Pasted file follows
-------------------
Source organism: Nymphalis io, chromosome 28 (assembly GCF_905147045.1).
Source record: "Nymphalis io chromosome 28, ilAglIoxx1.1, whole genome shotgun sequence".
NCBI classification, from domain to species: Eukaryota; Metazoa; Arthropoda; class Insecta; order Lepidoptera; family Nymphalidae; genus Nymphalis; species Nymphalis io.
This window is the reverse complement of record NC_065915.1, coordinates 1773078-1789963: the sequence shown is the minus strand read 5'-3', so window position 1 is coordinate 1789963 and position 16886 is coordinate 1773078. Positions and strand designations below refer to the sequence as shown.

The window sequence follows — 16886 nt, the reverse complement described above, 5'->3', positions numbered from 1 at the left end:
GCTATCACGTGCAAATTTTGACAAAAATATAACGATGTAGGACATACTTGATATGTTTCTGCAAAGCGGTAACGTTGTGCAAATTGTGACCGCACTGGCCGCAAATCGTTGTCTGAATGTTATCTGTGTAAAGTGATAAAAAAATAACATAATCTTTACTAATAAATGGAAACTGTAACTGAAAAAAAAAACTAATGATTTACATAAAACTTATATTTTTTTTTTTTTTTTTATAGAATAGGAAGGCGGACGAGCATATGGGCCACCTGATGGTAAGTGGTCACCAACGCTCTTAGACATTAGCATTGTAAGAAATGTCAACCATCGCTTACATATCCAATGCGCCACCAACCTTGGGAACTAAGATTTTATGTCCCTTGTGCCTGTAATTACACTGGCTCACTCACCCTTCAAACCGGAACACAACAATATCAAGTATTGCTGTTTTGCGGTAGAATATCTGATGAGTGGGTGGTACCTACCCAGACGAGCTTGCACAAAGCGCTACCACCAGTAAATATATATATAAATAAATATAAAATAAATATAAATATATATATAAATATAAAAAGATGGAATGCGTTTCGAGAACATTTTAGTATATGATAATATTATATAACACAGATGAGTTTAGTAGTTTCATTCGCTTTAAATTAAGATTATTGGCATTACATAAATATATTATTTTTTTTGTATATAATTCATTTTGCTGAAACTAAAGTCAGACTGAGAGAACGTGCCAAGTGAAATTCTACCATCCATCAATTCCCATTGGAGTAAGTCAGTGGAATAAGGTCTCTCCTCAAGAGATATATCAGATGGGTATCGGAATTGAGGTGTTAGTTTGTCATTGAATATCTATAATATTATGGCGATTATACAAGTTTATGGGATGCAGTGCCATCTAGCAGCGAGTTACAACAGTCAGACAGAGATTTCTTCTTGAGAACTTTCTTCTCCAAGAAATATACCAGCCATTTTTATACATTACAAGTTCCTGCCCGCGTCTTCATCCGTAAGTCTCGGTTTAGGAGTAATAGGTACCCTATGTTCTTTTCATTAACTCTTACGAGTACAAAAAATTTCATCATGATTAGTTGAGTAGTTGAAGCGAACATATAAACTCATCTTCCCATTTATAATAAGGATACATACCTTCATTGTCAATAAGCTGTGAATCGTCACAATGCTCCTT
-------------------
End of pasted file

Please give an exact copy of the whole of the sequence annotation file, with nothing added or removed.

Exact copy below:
Source organism: Nymphalis io, chromosome 28 (assembly GCF_905147045.1).
Source record: "Nymphalis io chromosome 28, ilAglIoxx1.1, whole genome shotgun sequence".
NCBI classification, from domain to species: Eukaryota; Metazoa; Arthropoda; class Insecta; order Lepidoptera; family Nymphalidae; genus Nymphalis; species Nymphalis io.
This window is the reverse complement of record NC_065915.1, coordinates 1773078-1789963: the sequence shown is the minus strand read 5'-3', so window position 1 is coordinate 1789963 and position 16886 is coordinate 1773078. Positions and strand designations below refer to the sequence as shown.

The window sequence follows — 16886 nt, the reverse complement described above, 5'->3', positions numbered from 1 at the left end:
GCTATCACGTGCAAATTTTGACAAAAATATAACGATGTAGGACATACTTGATATGTTTCTGCAAAGCGGTAACGTTGTGCAAATTGTGACCGCACTGGCCGCAAATCGTTGTCTGAATGTTATCTGTGTAAAGTGATAAAAAAATAACATAATCTTTACTAATAAATGGAAACTGTAACTGAAAAAAAAAACTAATGATTTACATAAAACTTATATTTTTTTTTTTTTTTTTATAGAATAGGAAGGCGGACGAGCATATGGGCCACCTGATGGTAAGTGGTCACCAACGCTCTTAGACATTAGCATTGTAAGAAATGTCAACCATCGCTTACATATCCAATGCGCCACCAACCTTGGGAACTAAGATTTTATGTCCCTTGTGCCTGTAATTACACTGGCTCACTCACCCTTCAAACCGGAACACAACAATATCAAGTATTGCTGTTTTGCGGTAGAATATCTGATGAGTGGGTGGTACCTACCCAGACGAGCTTGCACAAAGCGCTACCACCAGTAAATATATATATAAATAAATATAAAATAAATATAAATATATATATAAATATAAAAAGATGGAATGCGTTTCGAGAACATTTTAGTATATGATAATATTATATAACACAGATGAGTTTAGTAGTTTCATTCGCTTTAAATTAAGATTATTGGCATTACATAAATATATTATTTTTTTTGTATATAATTCATTTTGCTGAAACTAAAGTCAGACTGAGAGAACGTGCCAAGTGAAATTCTACCATCCATCAATTCCCATTGGAGTAAGTCAGTGGAATAAGGTCTCTCCTCAAGAGATATATCAGATGGGTATCGGAATTGAGGTGTTAGTTTGTCATTGAATATCTATAATATTATGGCGATTATACAAGTTTATGGGATGCAGTGCCATCTAGCAGCGAGTTACAACAGTCAGACAGAGATTTCTTCTTGAGAACTTTCTTCTCCAAGAAATATACCAGCCATTTTTATACATTACAAGTTCCTGCCCGCGTCTTCATCCGTAAGTCTCGGTTTAGGAGTAATAGGTACCCTATGTTCTTTTCATTAACTCTTACGAGTACAAAAAATTTCATCATGATTAGTTGAGTAGTTGAAGCGAACATATAAACTCATCTTCCCATTTATAATAAGGATACATACCTTCATTGTCAATAAGCTGTGAATCGTCACAATGCTCCTT